author = "Y. Vandenplas and P. Alarcon and D. Fleischer and O. Hernell and S. Kolacek and H. Laignelet and B. Lonnerdal and R. Raman and J. Rigo and S. Salvatore and R. Shamir and A. Staiano and Hania Szajewska and {Van Goudoever}, {H. J.} and {von Berg}, A. and Lee, {W. S.}",
note = "M1 - 1 ISI Document Delivery No.: DC5ZV Times Cited: 1 Cited Reference Count: 97 Vandenplas, Yvan Alarcon, Pedro Fleischer, David Hernell, Olle Kolacek, Sanja Laignelet, Hugo Loennerdal, Bo Raman, Rita Rigo, Jacques Salvatore, Silvia Shamir, Raanan Staiano, Annamaria Szajewska, Hania Van Goudoever, Hans J. von Berg, Andrea Lee, Way S. LEE, WAY SEAH/B-8844-2010 LEE, WAY SEAH/0000-0001-9163-2828 Monsanto Company; Nestle Nutrition Institute Y.V. has participated as a clinical investigator, and/or advisory board member, and/or consultant, and/or speaker for Abbott Nutrition, ASPEN, Biogaia, Biocodex, Danone, Dumex, Hero, Hipp, Nestle Nutrition Institute, Nutricia, Mead Johnson, Merck, Menarini, Orafti, Pfizer, Phacobel, Sari Husada, Shire (Movetis), Sucampo, Takeda, United Pharmaceuticals, Wyeth, and Yakult. P.A. is a former Abbott Nutrition's International Medical Director. Has participated as advisory board member for Sanofi Pasteur. D.F. received grant support from Monsanto Company, Nestle Nutrition Institute. D.F. is also at speaker's bureau for Nestle Nutrition Institute; advisory boards for Food Allergy & Anaphylaxis Connection Team, Food Allergy Research & Education. D.F. is a consultant for Receptos; LabCorp. O.H. has participated as a clinical investigator, or advisory board member, or consultant or speaker for Swedish Orphan Biovitrum (Sobii), Mead Johnson Nutrition, Arla Foods, Hero, Semper, Hipp, and Valio. S.K. has participated as a clinical investigator and/or lecturer for Abbott Nutrition, Abbvie, Biogaia, Chr. Hansen, Danone, Dukat, Fresenius, GM Pharma, MSD, Nestle, Nestle Nutrition Institute, and Podravka. H.L. has participated as a clinical investigator or advisory board member or speaker for Sanofi, Abbott Nutrition, Nutricia, Aztra, Mead Johnson, Nestle, and Procaps. B.L. has participated as a clinical investigator, or advisory board member, or consultant or speaker for Mead Johnson Nutrition, Arla Foods, Hero, Albion, Valio, Humana, Biostime, Nestle, and Nestle Nutrition Institute. R.R. has participated as a Speaker for Abbott Nutrition. J.R. has participate as a clinical investigator or advisory board member or speaker for Mead Jonhson Nutrition, Danone, Nestle, and Nutricia. S.S. has participated as a consultant and/or speaker for Arla Foods, Danone/Nutricia, IMS Health, Menarini, Milte, Nestle Nutrition Institute. R.S. has participated as a clinical investigator, or advisory board member, or consultant or speaker for Abbott, Danone, Enzymotec, Ferrero, Nestle Nutrition Institute, Nutricia, and Teva. A.S. has participated as a clinical investigator, and/or advisory board member, and/or consultant, and/or speaker for D.M.G, Valeas, Angelini, Milte, Danone, Nestle, Sucampo, Menarini. H.S. has participated as a clinical investigator, and/or advisory board member, and/or consultant, and/or speaker for Arla, Biogaia, Biocodex, Danone, Dicofarm, Hipp, Nestle, Nestle Nutrition Institute, Nutricia, Mead Johnson, Merck, and Sequoia. H.J.v.G. is member of the National Breastfeeding Board, National Health Council and is founder and director of the Dutch Human Milk Bank. He has participated as a clinical investigator, and/or advisory board member, and/or consultant, and/or speaker for Ajinomoto, Biogaia, Dumex, Danone, Enzymotec, Ferrero, Hipp, Kabi/Fresenius, Nestle Nutrition Institute, Nutricia, Mead Johnson. A.v.B. has participated as a clinical investigator, and/or speaker for Nestle, Nestle Nutrition Institute, Nutricia, Mead Johnson. W.S.L. has participated as a clinical investigator and/or speaker for Danone Nutrition, Abbott Nutrition, Mead Johnson, Nestle Nutrition Institute. 1 4 16 LIPPINCOTT WILLIAMS & WILKINS PHILADELPHIA J PEDIATR GASTR NUTR",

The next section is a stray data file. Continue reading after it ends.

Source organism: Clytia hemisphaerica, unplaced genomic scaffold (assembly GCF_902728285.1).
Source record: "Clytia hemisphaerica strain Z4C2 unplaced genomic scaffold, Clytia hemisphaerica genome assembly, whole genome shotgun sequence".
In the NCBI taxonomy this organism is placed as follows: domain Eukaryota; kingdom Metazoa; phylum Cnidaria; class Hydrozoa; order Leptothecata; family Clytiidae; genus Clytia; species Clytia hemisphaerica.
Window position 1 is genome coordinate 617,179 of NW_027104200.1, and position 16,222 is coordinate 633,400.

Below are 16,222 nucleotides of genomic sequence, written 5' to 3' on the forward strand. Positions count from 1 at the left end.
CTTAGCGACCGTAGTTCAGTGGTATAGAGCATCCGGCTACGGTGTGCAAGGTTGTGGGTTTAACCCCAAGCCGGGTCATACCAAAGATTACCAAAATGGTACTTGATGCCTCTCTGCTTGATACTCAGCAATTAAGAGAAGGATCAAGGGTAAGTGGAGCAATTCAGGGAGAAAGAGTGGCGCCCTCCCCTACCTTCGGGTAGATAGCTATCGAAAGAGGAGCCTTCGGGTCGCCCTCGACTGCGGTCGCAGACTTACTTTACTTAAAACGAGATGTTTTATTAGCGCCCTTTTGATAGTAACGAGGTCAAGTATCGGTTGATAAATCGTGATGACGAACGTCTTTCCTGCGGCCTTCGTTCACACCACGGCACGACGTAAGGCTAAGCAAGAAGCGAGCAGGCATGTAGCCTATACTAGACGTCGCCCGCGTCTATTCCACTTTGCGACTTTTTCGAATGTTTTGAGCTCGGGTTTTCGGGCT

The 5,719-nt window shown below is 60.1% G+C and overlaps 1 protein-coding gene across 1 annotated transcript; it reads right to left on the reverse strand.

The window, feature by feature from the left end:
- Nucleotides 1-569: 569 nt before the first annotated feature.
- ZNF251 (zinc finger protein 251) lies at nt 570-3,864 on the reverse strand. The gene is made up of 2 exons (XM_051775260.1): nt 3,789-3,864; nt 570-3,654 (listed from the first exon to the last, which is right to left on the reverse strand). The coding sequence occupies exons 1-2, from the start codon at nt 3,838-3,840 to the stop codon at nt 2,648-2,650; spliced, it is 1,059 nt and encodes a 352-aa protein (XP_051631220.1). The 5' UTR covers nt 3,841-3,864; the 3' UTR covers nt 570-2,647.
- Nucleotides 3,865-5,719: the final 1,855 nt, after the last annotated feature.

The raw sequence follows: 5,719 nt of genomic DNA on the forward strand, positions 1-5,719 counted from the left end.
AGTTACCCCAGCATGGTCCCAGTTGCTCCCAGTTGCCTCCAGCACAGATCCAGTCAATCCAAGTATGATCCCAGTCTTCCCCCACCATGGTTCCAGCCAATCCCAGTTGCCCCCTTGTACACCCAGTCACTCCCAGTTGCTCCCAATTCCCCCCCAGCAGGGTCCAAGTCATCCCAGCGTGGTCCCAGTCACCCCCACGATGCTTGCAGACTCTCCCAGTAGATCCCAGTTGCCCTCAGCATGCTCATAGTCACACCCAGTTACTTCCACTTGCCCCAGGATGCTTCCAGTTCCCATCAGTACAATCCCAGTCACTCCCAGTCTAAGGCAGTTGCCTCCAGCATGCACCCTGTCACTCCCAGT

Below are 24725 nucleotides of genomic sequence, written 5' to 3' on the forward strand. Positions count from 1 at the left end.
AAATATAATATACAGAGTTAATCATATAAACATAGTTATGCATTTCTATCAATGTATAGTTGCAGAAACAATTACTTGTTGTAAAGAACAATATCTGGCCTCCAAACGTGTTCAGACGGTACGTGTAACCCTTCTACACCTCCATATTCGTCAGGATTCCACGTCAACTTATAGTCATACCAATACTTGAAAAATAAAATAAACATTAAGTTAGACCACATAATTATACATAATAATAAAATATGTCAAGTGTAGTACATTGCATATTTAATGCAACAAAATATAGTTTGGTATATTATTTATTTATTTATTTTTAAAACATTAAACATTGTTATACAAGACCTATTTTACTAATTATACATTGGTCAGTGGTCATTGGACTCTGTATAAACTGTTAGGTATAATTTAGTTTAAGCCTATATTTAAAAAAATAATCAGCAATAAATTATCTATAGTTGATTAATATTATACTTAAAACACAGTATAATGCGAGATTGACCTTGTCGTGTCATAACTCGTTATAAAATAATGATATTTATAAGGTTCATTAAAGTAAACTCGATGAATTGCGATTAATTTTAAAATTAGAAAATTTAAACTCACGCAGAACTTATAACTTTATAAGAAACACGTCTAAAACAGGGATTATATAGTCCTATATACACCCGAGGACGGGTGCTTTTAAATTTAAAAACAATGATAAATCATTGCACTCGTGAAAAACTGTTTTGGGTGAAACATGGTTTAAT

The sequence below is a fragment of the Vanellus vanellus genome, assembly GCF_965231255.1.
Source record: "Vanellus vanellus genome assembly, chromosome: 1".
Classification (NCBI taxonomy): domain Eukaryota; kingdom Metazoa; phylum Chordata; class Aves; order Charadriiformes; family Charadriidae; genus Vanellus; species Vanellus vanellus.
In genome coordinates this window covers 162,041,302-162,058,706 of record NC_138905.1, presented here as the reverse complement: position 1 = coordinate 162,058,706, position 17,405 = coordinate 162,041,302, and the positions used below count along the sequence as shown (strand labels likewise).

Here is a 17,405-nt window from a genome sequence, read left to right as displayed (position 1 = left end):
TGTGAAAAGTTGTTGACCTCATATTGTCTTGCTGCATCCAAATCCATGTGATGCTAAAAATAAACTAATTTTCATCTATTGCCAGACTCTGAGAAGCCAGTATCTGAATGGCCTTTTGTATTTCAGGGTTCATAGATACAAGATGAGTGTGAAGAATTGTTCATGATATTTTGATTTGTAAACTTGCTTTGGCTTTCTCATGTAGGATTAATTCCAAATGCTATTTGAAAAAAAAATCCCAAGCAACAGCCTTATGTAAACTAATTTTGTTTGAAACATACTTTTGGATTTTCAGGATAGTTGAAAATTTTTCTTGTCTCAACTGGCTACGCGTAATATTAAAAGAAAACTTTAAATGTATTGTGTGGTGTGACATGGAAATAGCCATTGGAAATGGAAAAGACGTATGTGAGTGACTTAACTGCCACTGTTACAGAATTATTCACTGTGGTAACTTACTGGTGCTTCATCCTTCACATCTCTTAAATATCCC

year = "2016",
doi = "10.1097/mpg.0000000000001014",
language = "English",
volume = "62",
pages = "22--35",
journal = "Journal of Pediatric Gastroenterology and Nutrition",
issn = "0277-2116",
publisher = "Lippincott Williams and Wilkins",

}

Vandenplas, Y, Alarcon, P, Fleischer, D, Hernell, O, Kolacek, S, Laignelet, H, Lonnerdal, B, Raman, R, Rigo, J, Salvatore, S, Shamir, R, Staiano, A, Szajewska, H, Van Goudoever, HJ, von Berg, A & Lee, WS 2016, 'Should Partial Hydrolysates Be Used as Starter Infant Formula? A Working Group Consensus' Journal of Pediatric Gastroenterology and Nutrition, vol. 62, pp. 22-35. https://doi.org/10.1097/mpg.0000000000001014